This is a poem in classical form by an early 20th century Englishman, I think, Auden or Spender or someone like that. As I remember, it's triggered by thoughts on a battle depicted on a piece of Roman pottery, sort of like that famous Grecian urn.
It ends with the couplet:
Roman, you'll see your forum square no more.
What's there but this to say of any war?
Googling came up with this reference to "Vale from Carthage" by Peter Viereck -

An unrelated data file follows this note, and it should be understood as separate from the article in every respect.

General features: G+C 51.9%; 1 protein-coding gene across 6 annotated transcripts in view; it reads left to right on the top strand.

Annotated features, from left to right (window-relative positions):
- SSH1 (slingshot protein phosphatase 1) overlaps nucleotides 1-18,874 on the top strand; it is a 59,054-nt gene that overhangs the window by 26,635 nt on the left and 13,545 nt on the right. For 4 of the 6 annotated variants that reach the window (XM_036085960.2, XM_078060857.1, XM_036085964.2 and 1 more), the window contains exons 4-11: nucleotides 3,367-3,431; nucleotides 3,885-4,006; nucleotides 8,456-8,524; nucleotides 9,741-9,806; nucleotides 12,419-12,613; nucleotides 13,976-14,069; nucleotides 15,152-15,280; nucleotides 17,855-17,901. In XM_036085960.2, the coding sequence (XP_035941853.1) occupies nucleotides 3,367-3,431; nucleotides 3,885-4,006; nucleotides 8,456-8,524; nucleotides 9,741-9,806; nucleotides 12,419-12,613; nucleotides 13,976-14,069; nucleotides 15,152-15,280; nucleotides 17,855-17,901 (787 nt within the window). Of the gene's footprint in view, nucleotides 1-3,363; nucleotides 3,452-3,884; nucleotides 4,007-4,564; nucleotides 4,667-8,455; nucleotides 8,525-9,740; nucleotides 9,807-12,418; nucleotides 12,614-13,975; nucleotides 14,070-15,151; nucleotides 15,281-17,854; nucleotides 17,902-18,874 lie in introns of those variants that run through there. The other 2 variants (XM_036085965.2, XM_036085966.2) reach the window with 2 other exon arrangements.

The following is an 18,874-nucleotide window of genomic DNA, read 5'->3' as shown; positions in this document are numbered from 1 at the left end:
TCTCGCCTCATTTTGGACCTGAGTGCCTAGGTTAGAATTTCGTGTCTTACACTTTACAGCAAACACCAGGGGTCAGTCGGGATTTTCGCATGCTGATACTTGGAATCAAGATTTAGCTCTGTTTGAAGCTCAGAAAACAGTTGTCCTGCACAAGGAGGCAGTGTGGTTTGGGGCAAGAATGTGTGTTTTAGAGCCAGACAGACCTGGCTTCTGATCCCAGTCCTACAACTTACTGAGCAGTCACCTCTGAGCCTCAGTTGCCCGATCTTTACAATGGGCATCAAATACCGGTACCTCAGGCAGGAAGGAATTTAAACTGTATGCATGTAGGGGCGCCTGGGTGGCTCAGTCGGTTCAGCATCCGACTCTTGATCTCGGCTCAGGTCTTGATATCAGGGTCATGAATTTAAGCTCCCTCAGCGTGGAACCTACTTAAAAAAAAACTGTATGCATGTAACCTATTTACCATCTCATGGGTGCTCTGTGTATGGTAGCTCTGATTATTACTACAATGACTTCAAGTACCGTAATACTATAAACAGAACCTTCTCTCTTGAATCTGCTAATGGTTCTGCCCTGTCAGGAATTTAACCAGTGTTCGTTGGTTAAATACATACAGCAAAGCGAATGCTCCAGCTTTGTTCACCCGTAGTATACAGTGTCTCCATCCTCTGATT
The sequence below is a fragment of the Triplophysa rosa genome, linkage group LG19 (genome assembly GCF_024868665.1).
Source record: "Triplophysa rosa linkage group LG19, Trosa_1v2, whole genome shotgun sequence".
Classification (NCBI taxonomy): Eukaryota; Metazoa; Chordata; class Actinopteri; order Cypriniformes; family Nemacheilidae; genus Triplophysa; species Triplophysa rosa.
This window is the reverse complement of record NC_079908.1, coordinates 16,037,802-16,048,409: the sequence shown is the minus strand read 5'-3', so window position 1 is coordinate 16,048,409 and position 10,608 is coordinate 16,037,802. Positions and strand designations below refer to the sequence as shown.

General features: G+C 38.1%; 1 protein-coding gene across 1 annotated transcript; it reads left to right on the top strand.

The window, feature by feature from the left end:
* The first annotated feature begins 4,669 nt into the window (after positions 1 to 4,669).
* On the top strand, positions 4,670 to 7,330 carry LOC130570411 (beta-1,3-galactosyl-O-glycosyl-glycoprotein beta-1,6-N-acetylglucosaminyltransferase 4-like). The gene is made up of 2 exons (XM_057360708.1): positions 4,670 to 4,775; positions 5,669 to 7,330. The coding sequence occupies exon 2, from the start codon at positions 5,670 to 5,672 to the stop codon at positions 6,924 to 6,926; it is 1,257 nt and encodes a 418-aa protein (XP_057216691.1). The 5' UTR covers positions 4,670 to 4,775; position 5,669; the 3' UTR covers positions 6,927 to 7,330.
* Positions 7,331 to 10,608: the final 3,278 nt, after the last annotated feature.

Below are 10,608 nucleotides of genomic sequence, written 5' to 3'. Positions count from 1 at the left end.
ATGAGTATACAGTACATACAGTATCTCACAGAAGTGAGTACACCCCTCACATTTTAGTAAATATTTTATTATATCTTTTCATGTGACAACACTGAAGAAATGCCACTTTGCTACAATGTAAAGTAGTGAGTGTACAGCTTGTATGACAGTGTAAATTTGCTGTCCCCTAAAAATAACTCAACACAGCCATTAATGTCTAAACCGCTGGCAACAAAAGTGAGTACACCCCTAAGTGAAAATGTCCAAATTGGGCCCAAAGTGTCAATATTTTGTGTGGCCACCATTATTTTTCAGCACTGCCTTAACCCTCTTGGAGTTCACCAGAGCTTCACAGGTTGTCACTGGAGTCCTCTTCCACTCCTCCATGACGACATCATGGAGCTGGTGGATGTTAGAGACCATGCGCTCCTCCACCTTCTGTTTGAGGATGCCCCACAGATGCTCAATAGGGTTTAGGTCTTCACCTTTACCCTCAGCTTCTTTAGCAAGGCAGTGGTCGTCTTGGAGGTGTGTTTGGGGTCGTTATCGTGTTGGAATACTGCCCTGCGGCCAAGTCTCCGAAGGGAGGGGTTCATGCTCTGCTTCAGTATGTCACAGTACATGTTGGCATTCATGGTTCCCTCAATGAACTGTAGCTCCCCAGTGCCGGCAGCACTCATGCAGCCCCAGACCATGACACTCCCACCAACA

Roman, my shipmate's dream walks hand in hand
With yours to night ('New York again' and 'Rome'),
Like widowed sisters bearing water home
On tired heads through hot Tunisian sand
In cool urns, and says, 'I understand.'
Roman, you'll see your Forum Square no more.
What's left but this to say of any war?